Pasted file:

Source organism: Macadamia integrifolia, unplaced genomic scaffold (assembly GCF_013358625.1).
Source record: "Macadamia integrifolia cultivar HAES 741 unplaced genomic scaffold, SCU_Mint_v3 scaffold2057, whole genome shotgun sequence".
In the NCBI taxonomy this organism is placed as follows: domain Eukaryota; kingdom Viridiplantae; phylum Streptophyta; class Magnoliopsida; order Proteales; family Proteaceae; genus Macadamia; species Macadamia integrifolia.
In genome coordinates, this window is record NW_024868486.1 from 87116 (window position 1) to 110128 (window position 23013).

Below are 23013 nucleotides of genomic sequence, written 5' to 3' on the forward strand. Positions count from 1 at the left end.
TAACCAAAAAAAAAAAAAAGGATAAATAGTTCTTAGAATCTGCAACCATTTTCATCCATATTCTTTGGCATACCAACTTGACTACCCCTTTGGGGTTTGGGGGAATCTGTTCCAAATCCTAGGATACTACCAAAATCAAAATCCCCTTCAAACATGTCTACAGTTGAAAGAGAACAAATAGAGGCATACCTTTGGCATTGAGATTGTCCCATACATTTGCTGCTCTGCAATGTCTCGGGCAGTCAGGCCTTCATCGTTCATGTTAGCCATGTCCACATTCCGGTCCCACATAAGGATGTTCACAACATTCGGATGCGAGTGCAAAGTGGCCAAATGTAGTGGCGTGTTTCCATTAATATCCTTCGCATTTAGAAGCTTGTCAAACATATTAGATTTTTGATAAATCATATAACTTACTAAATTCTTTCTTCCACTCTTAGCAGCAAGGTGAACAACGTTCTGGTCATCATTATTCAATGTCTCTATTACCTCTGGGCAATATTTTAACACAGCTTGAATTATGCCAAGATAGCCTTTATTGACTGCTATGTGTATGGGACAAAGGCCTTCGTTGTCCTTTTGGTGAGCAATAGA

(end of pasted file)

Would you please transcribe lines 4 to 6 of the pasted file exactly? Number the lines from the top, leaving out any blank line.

In genome coordinates, this window is record NW_024868486.1 from 87116 (window position 1) to 110128 (window position 23013).

Below are 23013 nucleotides of genomic sequence, written 5' to 3' on the forward strand. Positions count from 1 at the left end.
TAACCAAAAAAAAAAAAAAGGATAAATAGTTCTTAGAATCTGCAACCATTTTCATCCATATTCTTTGGCATACCAACTTGACTACCCCTTTGGGGTTTGGGGGAATCTGTTCCAAATCCTAGGATACTACCAAAATCAAAATCCCCTTCAAACATGTCTACAGTTGAAAGAGAACAAATAGAGGCATACCTTTGGCATTGAGATTGTCCCATACATTTGCTGCTCTGCAATGTCTCGGGCAGTCAGGCCTTCATCGTTCATGTTAGCCATGTCCACATTCCGGTCCCACATAAGGATGTTCACAACATTCGGATGCGAGTGCAAAGTGGCCAAATGTAGTGGCGTGTTTCCATTAATATCCTTCGCATTTAGAAGCTTGTCAAACATATTAGATTTTTGATAAATCATATAACTTACTAAATTCTTTCTTCCACTCTTAGCAGCAAGGTGAACAACGTTCTGGTCATCATTATTCAATGTCTCTATTACCTCTGGGCAATATTTTAACACAGCTTGAATTATGCCAAGATAGCCTTTATTGACTGCTATGTGTATGGGACAAAGGCCTTCGTTGTCCTTTTGGTGAGCAATAGA